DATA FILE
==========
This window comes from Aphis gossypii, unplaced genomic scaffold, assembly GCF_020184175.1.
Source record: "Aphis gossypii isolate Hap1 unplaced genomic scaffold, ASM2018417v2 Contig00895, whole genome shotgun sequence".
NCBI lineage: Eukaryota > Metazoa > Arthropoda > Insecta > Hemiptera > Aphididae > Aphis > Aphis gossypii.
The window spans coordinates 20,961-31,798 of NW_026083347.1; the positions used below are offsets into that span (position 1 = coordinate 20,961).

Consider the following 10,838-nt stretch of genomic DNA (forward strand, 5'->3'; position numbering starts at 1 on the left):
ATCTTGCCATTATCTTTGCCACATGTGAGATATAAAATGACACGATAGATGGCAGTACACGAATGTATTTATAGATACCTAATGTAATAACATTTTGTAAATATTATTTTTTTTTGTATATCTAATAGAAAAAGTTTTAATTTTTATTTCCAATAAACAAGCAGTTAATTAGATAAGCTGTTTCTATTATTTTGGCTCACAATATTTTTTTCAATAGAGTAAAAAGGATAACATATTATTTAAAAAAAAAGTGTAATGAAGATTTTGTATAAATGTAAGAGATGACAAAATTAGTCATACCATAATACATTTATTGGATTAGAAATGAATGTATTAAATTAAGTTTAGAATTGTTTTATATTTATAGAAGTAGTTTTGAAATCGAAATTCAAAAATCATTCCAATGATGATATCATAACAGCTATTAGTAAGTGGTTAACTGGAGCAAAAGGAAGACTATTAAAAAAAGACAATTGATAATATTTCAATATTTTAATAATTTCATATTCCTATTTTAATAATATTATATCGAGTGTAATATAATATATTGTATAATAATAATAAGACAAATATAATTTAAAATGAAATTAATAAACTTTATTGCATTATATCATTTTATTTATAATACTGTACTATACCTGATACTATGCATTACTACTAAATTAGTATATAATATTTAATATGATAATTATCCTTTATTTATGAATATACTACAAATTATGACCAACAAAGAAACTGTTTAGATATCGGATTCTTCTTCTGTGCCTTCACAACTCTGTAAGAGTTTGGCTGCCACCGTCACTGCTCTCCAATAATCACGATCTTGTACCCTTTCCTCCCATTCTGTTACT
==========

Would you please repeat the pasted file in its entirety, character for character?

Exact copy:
This window comes from Aphis gossypii, unplaced genomic scaffold, assembly GCF_020184175.1.
Source record: "Aphis gossypii isolate Hap1 unplaced genomic scaffold, ASM2018417v2 Contig00895, whole genome shotgun sequence".
NCBI lineage: Eukaryota > Metazoa > Arthropoda > Insecta > Hemiptera > Aphididae > Aphis > Aphis gossypii.
The window spans coordinates 20,961-31,798 of NW_026083347.1; the positions used below are offsets into that span (position 1 = coordinate 20,961).

Consider the following 10,838-nt stretch of genomic DNA (forward strand, 5'->3'; position numbering starts at 1 on the left):
ATCTTGCCATTATCTTTGCCACATGTGAGATATAAAATGACACGATAGATGGCAGTACACGAATGTATTTATAGATACCTAATGTAATAACATTTTGTAAATATTATTTTTTTTTGTATATCTAATAGAAAAAGTTTTAATTTTTATTTCCAATAAACAAGCAGTTAATTAGATAAGCTGTTTCTATTATTTTGGCTCACAATATTTTTTTCAATAGAGTAAAAAGGATAACATATTATTTAAAAAAAAAGTGTAATGAAGATTTTGTATAAATGTAAGAGATGACAAAATTAGTCATACCATAATACATTTATTGGATTAGAAATGAATGTATTAAATTAAGTTTAGAATTGTTTTATATTTATAGAAGTAGTTTTGAAATCGAAATTCAAAAATCATTCCAATGATGATATCATAACAGCTATTAGTAAGTGGTTAACTGGAGCAAAAGGAAGACTATTAAAAAAAGACAATTGATAATATTTCAATATTTTAATAATTTCATATTCCTATTTTAATAATATTATATCGAGTGTAATATAATATATTGTATAATAATAATAAGACAAATATAATTTAAAATGAAATTAATAAACTTTATTGCATTATATCATTTTATTTATAATACTGTACTATACCTGATACTATGCATTACTACTAAATTAGTATATAATATTTAATATGATAATTATCCTTTATTTATGAATATACTACAAATTATGACCAACAAAGAAACTGTTTAGATATCGGATTCTTCTTCTGTGCCTTCACAACTCTGTAAGAGTTTGGCTGCCACCGTCACTGCTCTCCAATAATCACGATCTTGTACCCTTTCCTCCCATTCTGTTACT